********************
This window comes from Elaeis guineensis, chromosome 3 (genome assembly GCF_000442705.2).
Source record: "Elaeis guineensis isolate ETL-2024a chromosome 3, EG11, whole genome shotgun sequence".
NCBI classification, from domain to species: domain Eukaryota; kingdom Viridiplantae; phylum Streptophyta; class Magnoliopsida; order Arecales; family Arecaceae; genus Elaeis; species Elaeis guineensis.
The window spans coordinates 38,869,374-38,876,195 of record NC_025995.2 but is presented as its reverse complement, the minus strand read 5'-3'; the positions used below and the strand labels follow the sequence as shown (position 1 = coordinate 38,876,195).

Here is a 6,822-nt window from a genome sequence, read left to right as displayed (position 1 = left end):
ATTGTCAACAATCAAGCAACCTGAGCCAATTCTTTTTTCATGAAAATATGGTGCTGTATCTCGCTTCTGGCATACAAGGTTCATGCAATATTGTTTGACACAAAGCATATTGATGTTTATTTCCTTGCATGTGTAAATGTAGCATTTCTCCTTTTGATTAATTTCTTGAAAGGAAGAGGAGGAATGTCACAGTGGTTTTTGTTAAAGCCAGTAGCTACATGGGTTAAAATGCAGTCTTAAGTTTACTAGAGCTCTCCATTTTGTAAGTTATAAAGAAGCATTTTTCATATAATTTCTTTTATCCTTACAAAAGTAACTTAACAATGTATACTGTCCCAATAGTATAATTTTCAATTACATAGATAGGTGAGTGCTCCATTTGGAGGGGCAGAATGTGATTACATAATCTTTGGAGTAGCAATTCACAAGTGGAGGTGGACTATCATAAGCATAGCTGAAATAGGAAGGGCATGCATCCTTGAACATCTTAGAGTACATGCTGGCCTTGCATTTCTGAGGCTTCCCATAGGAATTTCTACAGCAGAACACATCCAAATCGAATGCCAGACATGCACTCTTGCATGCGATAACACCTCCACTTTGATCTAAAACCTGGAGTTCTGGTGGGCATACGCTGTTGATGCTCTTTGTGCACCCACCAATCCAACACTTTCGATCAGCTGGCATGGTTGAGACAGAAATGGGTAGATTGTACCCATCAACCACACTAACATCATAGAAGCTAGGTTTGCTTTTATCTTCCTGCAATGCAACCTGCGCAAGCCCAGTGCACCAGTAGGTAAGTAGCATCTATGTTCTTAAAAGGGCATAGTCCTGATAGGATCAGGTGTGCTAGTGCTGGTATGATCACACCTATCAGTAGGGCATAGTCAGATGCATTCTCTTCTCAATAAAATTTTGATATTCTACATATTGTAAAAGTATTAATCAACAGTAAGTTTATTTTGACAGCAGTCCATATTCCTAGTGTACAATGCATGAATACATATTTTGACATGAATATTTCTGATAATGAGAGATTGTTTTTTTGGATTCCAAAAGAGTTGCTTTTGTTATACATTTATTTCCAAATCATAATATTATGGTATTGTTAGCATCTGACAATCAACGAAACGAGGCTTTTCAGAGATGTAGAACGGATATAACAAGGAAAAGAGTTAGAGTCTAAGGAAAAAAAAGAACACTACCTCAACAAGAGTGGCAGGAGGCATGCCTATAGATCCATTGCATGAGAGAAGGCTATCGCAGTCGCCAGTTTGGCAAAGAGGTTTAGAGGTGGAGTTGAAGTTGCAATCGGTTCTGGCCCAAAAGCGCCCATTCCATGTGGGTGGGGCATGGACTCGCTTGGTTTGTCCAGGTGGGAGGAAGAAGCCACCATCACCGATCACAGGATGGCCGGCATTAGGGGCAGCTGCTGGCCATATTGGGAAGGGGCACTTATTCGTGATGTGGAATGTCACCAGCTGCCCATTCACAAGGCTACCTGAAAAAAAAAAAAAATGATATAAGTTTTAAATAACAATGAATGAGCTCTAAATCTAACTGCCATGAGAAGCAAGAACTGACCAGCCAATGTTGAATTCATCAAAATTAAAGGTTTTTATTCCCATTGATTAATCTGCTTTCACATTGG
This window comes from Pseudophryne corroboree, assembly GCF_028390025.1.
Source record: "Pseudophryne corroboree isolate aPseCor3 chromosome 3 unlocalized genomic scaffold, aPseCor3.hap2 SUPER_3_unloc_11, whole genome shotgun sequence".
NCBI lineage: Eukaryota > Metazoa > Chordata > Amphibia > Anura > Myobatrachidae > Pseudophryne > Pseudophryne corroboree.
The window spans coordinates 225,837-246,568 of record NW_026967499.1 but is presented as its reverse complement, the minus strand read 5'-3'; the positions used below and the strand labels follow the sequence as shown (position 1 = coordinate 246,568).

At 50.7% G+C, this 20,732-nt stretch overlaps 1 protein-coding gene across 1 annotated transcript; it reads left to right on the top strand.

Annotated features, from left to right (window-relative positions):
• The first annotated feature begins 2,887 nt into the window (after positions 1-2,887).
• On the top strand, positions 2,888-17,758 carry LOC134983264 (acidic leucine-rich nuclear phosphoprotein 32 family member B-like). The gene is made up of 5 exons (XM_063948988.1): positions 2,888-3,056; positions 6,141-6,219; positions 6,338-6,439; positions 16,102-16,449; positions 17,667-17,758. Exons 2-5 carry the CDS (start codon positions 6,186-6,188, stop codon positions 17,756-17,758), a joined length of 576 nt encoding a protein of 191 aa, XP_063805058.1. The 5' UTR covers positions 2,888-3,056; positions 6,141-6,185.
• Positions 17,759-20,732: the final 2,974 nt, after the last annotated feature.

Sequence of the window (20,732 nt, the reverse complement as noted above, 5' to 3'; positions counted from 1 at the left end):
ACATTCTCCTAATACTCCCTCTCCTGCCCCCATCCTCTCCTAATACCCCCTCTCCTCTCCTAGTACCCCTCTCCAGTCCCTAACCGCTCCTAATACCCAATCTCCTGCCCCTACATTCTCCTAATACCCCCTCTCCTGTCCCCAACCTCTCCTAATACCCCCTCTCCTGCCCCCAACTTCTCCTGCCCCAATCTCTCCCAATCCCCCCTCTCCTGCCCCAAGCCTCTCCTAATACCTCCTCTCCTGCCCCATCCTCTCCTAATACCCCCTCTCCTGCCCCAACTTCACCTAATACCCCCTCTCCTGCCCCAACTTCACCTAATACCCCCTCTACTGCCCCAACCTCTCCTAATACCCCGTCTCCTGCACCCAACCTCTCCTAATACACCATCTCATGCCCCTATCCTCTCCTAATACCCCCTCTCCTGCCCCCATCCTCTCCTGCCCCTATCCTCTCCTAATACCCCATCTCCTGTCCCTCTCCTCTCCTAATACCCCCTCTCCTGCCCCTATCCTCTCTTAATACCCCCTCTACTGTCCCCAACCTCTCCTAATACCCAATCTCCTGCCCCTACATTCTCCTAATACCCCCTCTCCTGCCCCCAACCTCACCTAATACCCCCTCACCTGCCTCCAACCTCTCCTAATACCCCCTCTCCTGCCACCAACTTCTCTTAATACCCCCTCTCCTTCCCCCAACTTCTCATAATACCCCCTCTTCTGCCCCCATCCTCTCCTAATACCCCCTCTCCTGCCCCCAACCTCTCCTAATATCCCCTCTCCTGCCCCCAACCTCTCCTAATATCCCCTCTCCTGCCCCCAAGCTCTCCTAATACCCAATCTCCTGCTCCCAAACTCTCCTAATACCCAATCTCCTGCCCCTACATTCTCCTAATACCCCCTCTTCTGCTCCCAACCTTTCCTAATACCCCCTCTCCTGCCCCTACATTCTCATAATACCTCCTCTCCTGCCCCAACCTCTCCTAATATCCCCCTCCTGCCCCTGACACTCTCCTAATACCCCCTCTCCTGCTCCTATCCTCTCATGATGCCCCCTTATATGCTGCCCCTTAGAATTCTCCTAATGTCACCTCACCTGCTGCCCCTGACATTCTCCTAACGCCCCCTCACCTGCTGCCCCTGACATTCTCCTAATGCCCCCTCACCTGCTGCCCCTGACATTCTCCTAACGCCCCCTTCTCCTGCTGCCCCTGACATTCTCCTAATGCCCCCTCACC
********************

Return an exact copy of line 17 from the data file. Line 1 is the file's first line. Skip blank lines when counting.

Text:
ACATTCTCCTAATACTCCCTCTCCTGCCCCCATCCTCTCCTAATACCCCCTCTCCTCTCCTAGTACCCCTCTCCAGTCCCTAACCGCTCCTAATACCCAATCTCCTGCCCCTACATTCTCCTAATACCCCCTCTCCTGTCCCCAACCTCTCCTAATACCCCCTCTCCTGCCCCCAACTTCTCCTGCCCCAATCTCTCCCAATCCCCCCTCTCCTGCCCCAAGCCTCTCCTAATACCTCCTCTCCTGCCCCATCCTCTCCTAATACCCCCTCTCCTGCCCCAACTTCACCTAATACCCCCTCTCCTGCCCCAACTTCACCTAATACCCCCTCTACTGCCCCAACCTCTCCTAATACCCCGTCTCCTGCACCCAACCTCTCCTAATACACCATCTCATGCCCCTATCCTCTCCTAATACCCCCTCTCCTGCCCCCATCCTCTCCTGCCCCTATCCTCTCCTAATACCCCATCTCCTGTCCCTCTCCTCTCCTAATACCCCCTCTCCTGCCCCTATCCTCTCTTAATACCCCCTCTACTGTCCCCAACCTCTCCTAATACCCAATCTCCTGCCCCTACATTCTCCTAATACCCCCTCTCCTGCCCCCAACCTCACCTAATACCCCCTCACCTGCCTCCAACCTCTCCTAATACCCCCTCTCCTGCCACCAACTTCTCTTAATACCCCCTCTCCTTCCCCCAACTTCTCATAATACCCCCTCTTCTGCCCCCATCCTCTCCTAATACCCCCTCTCCTGCCCCCAACCTCTCCTAATATCCCCTCTCCTGCCCCCAACCTCTCCTAATATCCCCTCTCCTGCCCCCAAGCTCTCCTAATACCCAATCTCCTGCTCCCAAACTCTCCTAATACCCAATCTCCTGCCCCTACATTCTCCTAATACCCCCTCTTCTGCTCCCAACCTTTCCTAATACCCCCTCTCCTGCCCCTACATTCTCATAATACCTCCTCTCCTGCCCCAACCTCTCCTAATATCCCCCTCCTGCCCCTGACACTCTCCTAATACCCCCTCTCCTGCTCCTATCCTCTCATGATGCCCCCTTATATGCTGCCCCTTAGAATTCTCCTAATGTCACCTCACCTGCTGCCCCTGACATTCTCCTAACGCCCCCTCACCTGCTGCCCCTGACATTCTCCTAATGCCCCCTCACCTGCTGCCCCTGACATTCTCCTAACGCCCCCTTCTCCTGCTGCCCCTGACATTCTCCTAATGCCCCCTCACC